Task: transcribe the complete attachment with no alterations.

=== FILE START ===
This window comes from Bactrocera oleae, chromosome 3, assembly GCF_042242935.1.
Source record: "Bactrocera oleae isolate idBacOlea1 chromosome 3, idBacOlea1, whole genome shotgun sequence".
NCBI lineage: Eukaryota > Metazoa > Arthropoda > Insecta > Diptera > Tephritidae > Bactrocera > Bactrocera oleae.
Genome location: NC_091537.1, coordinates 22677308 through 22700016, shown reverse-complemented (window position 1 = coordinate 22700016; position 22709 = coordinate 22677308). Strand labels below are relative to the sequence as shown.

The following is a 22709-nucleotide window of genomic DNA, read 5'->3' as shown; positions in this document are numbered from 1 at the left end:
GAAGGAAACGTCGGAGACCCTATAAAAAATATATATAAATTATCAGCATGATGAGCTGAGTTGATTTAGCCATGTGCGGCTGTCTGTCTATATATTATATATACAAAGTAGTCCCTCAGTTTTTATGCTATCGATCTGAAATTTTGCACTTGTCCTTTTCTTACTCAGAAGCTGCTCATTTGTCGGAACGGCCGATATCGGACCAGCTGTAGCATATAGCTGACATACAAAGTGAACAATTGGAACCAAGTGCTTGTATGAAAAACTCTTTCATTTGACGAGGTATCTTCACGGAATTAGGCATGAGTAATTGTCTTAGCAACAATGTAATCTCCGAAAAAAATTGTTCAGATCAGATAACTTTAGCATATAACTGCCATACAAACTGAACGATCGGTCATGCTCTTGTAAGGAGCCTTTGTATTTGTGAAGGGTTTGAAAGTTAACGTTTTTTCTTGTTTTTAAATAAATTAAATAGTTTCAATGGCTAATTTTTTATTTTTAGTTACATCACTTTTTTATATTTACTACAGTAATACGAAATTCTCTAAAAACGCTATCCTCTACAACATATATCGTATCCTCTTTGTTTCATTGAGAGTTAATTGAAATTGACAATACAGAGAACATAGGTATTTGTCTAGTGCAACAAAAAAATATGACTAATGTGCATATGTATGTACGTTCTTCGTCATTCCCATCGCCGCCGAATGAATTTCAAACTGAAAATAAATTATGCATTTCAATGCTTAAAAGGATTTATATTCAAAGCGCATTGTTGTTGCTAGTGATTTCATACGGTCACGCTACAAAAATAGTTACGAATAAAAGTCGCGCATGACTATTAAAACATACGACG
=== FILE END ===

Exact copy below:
This window comes from Bactrocera oleae, chromosome 3, assembly GCF_042242935.1.
Source record: "Bactrocera oleae isolate idBacOlea1 chromosome 3, idBacOlea1, whole genome shotgun sequence".
NCBI lineage: Eukaryota > Metazoa > Arthropoda > Insecta > Diptera > Tephritidae > Bactrocera > Bactrocera oleae.
Genome location: NC_091537.1, coordinates 22677308 through 22700016, shown reverse-complemented (window position 1 = coordinate 22700016; position 22709 = coordinate 22677308). Strand labels below are relative to the sequence as shown.

The following is a 22709-nucleotide window of genomic DNA, read 5'->3' as shown; positions in this document are numbered from 1 at the left end:
GAAGGAAACGTCGGAGACCCTATAAAAAATATATATAAATTATCAGCATGATGAGCTGAGTTGATTTAGCCATGTGCGGCTGTCTGTCTATATATTATATATACAAAGTAGTCCCTCAGTTTTTATGCTATCGATCTGAAATTTTGCACTTGTCCTTTTCTTACTCAGAAGCTGCTCATTTGTCGGAACGGCCGATATCGGACCAGCTGTAGCATATAGCTGACATACAAAGTGAACAATTGGAACCAAGTGCTTGTATGAAAAACTCTTTCATTTGACGAGGTATCTTCACGGAATTAGGCATGAGTAATTGTCTTAGCAACAATGTAATCTCCGAAAAAAATTGTTCAGATCAGATAACTTTAGCATATAACTGCCATACAAACTGAACGATCGGTCATGCTCTTGTAAGGAGCCTTTGTATTTGTGAAGGGTTTGAAAGTTAACGTTTTTTCTTGTTTTTAAATAAATTAAATAGTTTCAATGGCTAATTTTTTATTTTTAGTTACATCACTTTTTTATATTTACTACAGTAATACGAAATTCTCTAAAAACGCTATCCTCTACAACATATATCGTATCCTCTTTGTTTCATTGAGAGTTAATTGAAATTGACAATACAGAGAACATAGGTATTTGTCTAGTGCAACAAAAAAATATGACTAATGTGCATATGTATGTACGTTCTTCGTCATTCCCATCGCCGCCGAATGAATTTCAAACTGAAAATAAATTATGCATTTCAATGCTTAAAAGGATTTATATTCAAAGCGCATTGTTGTTGCTAGTGATTTCATACGGTCACGCTACAAAAATAGTTACGAATAAAAGTCGCGCATGACTATTAAAACATACGACG